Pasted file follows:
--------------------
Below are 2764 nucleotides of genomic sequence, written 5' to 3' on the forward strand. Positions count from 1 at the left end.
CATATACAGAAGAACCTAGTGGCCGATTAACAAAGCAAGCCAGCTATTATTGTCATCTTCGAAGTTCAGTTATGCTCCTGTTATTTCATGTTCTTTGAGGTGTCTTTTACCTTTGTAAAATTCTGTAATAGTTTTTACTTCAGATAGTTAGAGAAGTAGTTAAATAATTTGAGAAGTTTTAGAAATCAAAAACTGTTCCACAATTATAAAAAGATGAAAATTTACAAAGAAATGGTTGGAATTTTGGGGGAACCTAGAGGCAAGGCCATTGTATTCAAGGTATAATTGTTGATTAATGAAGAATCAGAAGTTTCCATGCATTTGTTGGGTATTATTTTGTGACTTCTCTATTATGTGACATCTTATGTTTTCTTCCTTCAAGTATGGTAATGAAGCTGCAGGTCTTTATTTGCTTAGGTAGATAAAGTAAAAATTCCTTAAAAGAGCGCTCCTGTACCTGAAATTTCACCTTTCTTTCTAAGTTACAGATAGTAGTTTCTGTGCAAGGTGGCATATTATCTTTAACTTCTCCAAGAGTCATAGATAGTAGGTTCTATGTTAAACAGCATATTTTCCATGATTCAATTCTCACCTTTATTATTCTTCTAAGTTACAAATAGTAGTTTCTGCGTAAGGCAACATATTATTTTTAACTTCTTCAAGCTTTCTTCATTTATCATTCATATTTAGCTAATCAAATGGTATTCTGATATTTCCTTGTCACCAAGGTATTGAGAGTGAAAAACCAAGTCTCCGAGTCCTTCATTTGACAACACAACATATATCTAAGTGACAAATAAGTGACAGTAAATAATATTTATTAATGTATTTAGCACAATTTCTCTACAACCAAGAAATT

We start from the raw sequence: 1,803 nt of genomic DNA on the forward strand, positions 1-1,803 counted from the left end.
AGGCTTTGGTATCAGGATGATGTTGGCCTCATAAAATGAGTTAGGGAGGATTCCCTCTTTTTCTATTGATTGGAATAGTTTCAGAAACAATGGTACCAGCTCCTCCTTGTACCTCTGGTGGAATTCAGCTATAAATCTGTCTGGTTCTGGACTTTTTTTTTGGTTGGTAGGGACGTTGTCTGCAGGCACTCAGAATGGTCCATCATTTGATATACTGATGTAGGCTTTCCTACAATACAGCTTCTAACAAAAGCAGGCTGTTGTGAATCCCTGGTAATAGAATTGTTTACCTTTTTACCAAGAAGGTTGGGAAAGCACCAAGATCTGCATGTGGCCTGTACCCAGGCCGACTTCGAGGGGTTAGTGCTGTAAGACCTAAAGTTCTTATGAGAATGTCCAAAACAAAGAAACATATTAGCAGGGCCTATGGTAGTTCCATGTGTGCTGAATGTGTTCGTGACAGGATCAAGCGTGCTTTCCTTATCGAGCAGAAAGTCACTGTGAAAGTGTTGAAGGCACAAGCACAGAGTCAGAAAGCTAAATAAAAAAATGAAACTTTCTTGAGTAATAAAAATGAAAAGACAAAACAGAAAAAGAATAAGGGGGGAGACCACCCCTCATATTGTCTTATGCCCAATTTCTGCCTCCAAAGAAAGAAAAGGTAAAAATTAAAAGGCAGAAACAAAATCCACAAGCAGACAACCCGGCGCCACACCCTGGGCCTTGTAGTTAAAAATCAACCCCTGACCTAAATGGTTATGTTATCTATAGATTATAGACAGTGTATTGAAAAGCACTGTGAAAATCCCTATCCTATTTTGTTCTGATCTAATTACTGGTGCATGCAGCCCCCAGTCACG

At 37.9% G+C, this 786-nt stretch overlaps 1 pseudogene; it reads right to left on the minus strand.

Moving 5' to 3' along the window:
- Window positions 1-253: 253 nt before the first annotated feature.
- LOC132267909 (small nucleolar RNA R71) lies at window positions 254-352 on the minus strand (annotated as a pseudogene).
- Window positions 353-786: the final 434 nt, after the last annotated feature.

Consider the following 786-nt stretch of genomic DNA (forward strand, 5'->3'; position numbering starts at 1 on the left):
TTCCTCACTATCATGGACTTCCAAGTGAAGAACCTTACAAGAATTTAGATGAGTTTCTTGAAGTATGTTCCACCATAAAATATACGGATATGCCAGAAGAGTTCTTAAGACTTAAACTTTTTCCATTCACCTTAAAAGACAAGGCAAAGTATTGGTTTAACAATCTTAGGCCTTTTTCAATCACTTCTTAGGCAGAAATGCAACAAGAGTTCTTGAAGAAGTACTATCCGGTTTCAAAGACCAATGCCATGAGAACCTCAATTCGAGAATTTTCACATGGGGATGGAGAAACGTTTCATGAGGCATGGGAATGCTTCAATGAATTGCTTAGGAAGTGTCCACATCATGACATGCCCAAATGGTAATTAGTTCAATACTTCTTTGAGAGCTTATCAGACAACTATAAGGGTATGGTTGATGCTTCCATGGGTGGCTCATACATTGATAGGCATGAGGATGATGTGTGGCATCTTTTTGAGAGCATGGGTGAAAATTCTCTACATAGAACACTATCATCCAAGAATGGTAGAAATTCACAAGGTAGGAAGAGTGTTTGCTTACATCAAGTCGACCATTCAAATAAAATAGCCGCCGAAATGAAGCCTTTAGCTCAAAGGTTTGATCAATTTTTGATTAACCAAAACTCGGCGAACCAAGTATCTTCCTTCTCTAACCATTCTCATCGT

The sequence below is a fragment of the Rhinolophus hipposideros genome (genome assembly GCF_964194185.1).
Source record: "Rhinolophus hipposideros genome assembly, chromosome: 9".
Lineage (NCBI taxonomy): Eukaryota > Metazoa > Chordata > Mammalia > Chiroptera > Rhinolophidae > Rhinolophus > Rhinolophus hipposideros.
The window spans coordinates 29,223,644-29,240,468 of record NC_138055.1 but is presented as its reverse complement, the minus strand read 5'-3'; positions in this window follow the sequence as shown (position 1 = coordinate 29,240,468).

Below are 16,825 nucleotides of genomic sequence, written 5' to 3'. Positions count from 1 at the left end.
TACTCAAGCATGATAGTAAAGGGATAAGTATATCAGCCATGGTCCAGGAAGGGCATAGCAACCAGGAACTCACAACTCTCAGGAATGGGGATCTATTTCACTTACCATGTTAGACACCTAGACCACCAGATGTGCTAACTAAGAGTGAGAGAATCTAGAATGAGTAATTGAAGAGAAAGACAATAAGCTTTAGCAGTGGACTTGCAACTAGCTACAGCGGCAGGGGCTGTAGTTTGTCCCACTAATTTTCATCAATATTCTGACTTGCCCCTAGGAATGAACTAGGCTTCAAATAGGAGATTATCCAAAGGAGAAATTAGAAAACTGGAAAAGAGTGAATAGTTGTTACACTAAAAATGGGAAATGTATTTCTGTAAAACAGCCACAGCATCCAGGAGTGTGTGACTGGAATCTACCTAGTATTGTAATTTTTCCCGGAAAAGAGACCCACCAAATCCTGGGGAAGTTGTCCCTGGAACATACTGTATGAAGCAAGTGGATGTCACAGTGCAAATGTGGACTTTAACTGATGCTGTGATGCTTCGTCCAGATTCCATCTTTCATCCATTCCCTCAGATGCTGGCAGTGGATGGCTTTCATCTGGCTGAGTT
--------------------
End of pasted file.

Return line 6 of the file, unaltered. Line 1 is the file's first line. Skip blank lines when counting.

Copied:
Moving 5' to 3' along the window: